Growing up baptism is hard enough, but growing up to be an Episcopal priest can be even more difficult.
David and his two sons, Gavin and Jacob, went to church at St. Mary’s Cathedral in San Francisco.
The boys were excited to go and join the congregation, and they have been a regular since they were little.
Jacob and Gavin are now in their 30s and are married and have two sons.
“Growing up baptizing meant you were part of the church,” Gavin said.
Gavin, a native of Brooklyn, New York, is now in his 50s and Jacob is in his 60s.
They grew up believing the Bible was about Jesus, so they grew up being baptised as Catholics.
But growing up, they had to learn how to be baptised.
After Gavin graduated from high school, Jacob went to college, but David was still growing up.
He began attending Sunday services at the church.
It was around this time that he was baptized.
Baptism is not a rite that happens in churches, so the family has been doing it for decades.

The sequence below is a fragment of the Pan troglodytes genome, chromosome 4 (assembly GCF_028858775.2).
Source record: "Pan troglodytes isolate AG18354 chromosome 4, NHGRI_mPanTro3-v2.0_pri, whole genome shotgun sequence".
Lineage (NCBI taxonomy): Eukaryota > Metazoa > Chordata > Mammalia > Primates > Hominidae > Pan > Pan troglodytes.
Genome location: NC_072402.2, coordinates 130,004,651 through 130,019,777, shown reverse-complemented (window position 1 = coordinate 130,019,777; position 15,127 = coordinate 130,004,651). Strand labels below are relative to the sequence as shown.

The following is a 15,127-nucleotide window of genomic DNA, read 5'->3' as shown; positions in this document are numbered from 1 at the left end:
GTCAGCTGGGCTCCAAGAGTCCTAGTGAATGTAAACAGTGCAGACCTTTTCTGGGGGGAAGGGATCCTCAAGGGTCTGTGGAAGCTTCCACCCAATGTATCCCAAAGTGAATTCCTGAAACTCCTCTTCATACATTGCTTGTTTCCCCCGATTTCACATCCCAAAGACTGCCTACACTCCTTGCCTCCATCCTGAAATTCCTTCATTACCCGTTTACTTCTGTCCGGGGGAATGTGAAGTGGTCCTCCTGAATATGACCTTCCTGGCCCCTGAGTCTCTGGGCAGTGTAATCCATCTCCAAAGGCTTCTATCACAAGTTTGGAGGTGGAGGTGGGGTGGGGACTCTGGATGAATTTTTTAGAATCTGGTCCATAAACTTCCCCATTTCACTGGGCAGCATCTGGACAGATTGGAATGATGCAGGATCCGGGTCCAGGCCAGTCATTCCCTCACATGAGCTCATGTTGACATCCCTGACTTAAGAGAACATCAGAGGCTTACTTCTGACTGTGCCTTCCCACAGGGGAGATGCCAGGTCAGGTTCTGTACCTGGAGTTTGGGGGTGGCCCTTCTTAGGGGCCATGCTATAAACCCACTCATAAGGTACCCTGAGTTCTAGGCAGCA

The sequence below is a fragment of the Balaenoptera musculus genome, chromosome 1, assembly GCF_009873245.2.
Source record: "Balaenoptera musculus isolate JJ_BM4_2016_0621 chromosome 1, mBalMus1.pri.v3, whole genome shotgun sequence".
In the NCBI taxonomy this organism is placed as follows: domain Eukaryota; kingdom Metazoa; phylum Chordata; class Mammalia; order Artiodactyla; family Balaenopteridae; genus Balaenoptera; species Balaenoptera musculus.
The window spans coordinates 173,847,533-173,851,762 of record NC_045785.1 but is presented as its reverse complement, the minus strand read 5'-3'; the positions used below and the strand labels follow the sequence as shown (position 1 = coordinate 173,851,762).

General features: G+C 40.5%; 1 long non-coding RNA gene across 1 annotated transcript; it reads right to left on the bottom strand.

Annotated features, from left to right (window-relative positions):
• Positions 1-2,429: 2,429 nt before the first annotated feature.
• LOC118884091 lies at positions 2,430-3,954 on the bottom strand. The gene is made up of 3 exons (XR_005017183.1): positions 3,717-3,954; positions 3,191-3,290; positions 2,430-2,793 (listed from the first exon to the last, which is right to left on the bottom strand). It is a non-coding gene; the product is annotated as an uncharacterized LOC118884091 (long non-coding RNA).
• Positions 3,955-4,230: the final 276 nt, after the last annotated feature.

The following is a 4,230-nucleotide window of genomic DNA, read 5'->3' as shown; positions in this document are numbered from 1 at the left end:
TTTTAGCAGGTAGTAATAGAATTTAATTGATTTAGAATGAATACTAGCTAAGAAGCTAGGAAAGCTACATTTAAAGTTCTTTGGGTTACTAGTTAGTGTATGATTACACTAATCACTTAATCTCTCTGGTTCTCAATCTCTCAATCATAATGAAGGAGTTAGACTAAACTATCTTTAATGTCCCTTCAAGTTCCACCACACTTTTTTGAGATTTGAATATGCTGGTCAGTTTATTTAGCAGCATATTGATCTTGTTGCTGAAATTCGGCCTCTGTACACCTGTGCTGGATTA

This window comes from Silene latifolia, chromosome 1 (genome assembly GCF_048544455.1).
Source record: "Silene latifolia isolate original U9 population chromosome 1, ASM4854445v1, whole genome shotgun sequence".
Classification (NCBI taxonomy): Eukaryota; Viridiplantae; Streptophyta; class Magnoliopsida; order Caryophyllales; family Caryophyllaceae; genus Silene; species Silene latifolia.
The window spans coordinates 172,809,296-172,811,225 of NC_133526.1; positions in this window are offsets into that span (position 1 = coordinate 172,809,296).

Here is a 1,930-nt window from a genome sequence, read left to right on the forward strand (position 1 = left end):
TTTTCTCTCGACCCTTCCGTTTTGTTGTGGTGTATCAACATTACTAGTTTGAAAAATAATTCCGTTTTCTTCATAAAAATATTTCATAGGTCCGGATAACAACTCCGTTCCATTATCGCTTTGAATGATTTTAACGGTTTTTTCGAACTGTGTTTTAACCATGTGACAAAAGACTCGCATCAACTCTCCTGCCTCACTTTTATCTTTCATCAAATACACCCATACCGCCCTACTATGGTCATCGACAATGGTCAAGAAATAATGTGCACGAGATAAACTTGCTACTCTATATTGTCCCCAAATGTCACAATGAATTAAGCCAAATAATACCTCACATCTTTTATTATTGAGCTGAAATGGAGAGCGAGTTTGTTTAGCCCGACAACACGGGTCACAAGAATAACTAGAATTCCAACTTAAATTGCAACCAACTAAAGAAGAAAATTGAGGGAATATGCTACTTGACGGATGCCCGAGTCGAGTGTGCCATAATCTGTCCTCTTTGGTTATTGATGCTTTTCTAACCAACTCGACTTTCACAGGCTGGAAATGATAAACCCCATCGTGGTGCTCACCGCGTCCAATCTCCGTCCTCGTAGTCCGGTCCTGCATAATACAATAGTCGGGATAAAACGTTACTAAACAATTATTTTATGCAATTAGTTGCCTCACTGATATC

When Jacob first went to the service, he was asked to sit next to Gavin.
Then the two of them sat together.
In his sermon, he said that, if he was to go to heaven, he would have to baptise all of the people that were in the church before him.
A few years later, the two brothers were baptized at the St. John’s Episcopal Church in Santa Clara, California.
As the years passed, Gavin began to grow and become more devout, and Jacob continued to grow.
At the age of 37, Gavin started going to church every Sunday.
His sons have been going to the same church for years, and Gavin told me that, as a father, he doesn’t really have any problems with it.
Now that he is an Episcopal bishop, Jacob and Gavin have gone back to the church a lot more.
We are going to have a blessing ceremony in the fall.
There are some other events that we are doing in the future, but I think it is going to be very hard for me to get back to church, but there are some people who are not going to go.
For Jacob and his brothers, the blessing is an opportunity to share with other families what it means to be baptized.
Jacob told me, “There is a huge burden to carry around in the world, but that is something we are not expected to do, and we are encouraged to do so.”
Gideon told me he believes the blessing ceremony has helped them grow spiritually, and that it has also brought him closer to God.
I think it has really brought us closer to Christ, and it has given us some hope.
This is an excerpt from Growing Up Baptism: How to Grow Up as a Bishops Father by David and Gavin St. Anthony.